Obama Administration Supports Legislative Prayer

That evil Muslim atheist Obama is supporting the practice of saying Christian prayers at the beginning of legislative sessions by local elected boards. They’ve filed a brief in a Supreme Court case challenging such prayers saying that the court should allow them to continue.

The Obama administration has taken sides in a significant new test case on the separation between church and state, urging the Supreme Court to allow prayers at the beginning of government meetings. The administration lays out its arguments in a newly filed amicus brief in Town of Greece v. Galloway, a case that questions whether the prayer practices at town council meetings of a small town in upstate New York violate the First Amendment. The case could drastically expand the types of legislative prayer practices considered constitutional…

In its brief, the Obama administration does more than just defend the historical practice in Congress of opening daily sessions with prayers. It goes one step further to provide a complete embrace of religious-oriented prayers at government meetings, with one caveat. It’s a significant position for the administration to take given the multitude of policy battles it’s embroiled in over its alleged hostility toward religious rights. But much like its negotiations with members of the religious right over contraceptive coverage, the administration takes pains to accommodate religious beliefs and assumes a level of good faith simply not supported in the record.

The brief says, in part:

Where, as here, legislative prayers neither proselytize nor denigrate any faith, the inclusion of Christian references alone does not constitute an impermissible advancement or establishment of religion. So long as the goal of the government-backed prayer is not to recruit believers or criticize a given faith then the practice should be supported. Neither federal courts nor legislative bodies are well suited to police the content of such prayers, and this Court has consistently disapproved of government interference in dictating the substance of prayers.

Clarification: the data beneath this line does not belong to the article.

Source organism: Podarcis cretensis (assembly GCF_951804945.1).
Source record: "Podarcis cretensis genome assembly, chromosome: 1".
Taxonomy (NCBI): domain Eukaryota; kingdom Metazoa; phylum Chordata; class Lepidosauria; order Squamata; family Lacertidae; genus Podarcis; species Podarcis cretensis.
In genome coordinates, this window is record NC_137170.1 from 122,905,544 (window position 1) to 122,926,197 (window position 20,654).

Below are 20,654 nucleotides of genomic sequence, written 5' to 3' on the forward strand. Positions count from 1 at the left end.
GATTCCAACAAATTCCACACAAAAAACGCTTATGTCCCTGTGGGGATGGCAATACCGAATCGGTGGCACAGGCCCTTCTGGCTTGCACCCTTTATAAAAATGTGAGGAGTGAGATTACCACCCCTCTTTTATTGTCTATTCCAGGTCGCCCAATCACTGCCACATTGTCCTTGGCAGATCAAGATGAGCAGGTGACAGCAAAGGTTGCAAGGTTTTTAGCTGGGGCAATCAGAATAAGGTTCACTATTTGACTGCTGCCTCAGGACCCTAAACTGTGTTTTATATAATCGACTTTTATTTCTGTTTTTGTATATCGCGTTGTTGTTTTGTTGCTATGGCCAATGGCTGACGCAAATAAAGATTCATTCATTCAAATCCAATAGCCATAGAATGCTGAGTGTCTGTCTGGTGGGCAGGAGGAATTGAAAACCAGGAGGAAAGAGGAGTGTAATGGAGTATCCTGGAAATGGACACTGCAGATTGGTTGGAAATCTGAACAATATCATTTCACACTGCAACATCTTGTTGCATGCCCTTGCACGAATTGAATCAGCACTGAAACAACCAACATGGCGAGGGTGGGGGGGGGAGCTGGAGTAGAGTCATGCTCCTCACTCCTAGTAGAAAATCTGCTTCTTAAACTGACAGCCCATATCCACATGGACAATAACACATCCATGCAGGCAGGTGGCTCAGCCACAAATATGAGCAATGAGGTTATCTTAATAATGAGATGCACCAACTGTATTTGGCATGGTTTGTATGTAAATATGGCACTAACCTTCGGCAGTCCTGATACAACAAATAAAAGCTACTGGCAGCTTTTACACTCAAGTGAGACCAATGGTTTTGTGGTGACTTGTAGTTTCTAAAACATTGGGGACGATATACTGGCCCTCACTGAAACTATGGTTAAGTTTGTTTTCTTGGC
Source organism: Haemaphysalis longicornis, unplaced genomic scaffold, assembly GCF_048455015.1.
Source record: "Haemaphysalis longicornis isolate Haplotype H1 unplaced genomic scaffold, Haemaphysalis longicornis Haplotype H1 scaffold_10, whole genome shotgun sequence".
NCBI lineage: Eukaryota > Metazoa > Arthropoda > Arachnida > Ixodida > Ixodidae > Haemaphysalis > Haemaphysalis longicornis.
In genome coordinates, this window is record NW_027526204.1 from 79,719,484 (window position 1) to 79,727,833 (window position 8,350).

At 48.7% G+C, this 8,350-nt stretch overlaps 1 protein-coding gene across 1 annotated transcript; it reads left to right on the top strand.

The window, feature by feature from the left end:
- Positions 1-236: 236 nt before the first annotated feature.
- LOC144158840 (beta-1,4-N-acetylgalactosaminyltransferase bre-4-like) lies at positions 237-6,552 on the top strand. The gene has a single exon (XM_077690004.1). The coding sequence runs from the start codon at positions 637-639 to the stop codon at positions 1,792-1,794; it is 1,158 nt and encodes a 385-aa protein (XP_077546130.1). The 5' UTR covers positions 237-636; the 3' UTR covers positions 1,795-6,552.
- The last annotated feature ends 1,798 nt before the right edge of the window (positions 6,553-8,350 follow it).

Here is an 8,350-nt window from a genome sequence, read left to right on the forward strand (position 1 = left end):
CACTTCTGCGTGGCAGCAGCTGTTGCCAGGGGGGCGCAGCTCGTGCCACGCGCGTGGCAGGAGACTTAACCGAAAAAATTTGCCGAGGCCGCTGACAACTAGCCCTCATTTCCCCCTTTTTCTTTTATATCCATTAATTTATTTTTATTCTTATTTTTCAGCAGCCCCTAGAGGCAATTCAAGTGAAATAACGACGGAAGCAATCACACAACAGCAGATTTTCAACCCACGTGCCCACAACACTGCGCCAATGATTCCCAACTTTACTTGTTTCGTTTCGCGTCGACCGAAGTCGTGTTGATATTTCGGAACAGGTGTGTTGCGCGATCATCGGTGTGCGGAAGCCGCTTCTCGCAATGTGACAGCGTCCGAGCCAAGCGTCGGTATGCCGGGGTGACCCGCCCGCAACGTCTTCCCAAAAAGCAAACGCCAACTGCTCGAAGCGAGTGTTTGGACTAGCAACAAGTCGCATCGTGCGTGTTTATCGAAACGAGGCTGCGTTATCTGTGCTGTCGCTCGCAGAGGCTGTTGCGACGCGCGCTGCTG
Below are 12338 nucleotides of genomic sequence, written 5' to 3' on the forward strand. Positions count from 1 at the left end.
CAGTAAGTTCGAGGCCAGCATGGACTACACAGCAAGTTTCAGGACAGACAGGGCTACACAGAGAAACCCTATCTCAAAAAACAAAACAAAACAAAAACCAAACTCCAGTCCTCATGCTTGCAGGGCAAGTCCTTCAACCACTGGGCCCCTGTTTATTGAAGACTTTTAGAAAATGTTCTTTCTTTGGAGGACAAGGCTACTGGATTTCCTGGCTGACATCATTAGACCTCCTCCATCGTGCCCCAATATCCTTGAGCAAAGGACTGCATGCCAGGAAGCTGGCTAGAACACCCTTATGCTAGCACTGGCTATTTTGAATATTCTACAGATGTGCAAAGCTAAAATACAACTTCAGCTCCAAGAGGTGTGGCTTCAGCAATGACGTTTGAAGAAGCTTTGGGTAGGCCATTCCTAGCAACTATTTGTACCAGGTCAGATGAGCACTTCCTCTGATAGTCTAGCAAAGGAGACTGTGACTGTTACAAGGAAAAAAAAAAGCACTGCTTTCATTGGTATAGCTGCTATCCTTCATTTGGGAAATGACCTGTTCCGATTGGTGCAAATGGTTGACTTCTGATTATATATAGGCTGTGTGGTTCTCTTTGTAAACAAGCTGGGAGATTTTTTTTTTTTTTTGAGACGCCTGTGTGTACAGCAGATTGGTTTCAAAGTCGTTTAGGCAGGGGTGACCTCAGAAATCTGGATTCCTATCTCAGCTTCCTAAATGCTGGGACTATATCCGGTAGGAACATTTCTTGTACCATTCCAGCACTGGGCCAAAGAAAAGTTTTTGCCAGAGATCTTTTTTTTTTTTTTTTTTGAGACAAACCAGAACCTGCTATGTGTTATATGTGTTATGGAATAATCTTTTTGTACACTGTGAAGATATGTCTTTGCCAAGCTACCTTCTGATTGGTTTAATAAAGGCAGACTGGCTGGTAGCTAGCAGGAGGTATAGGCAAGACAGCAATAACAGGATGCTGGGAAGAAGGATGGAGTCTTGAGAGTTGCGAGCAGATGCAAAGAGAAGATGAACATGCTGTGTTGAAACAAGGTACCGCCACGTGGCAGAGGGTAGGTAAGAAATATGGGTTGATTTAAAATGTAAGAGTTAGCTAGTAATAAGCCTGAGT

But under O’Connor’s endorsement test, I think the result is quite clear. A reasonable observer, seeing that a local city council begins every single meeting with a Christian prayer, would obviously conclude that they are endorsing Christianity. The fact that the same people claiming this is not an endorsement would lose their minds if a single prayer were offered by a Muslim or a Pastafarian only proves that conclusion to be true.

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  • http://en.uncyclopedia.co/wiki/User:Modusoperandi Modusoperandi

    But under O’Connor’s endorsement test, I think the result is quite clear. A reasonable observer, seeing that a local city council begins every single meeting with a Christian prayer, would obviously conclude that they are endorsing Christianity.”

    But it’s just simple, ceremonial Establishment of Religion. If Unpopular Minorites (like the Athiest and the Jew* who precipitated this case) want their own prayer Established, they should have more of themselves.

    Also, Judeo-Christian Values (see, again, the Jew above).

     

    “The fact that the same people claiming this is not an endorsement would lose their minds if a single prayer were offered by a Muslim or a Pastafarian only proves that conclusion to be true.”

    But Creeping Sharia!

     

    * Also, a buddy cop TV series from the 1970s.

  • caseloweraz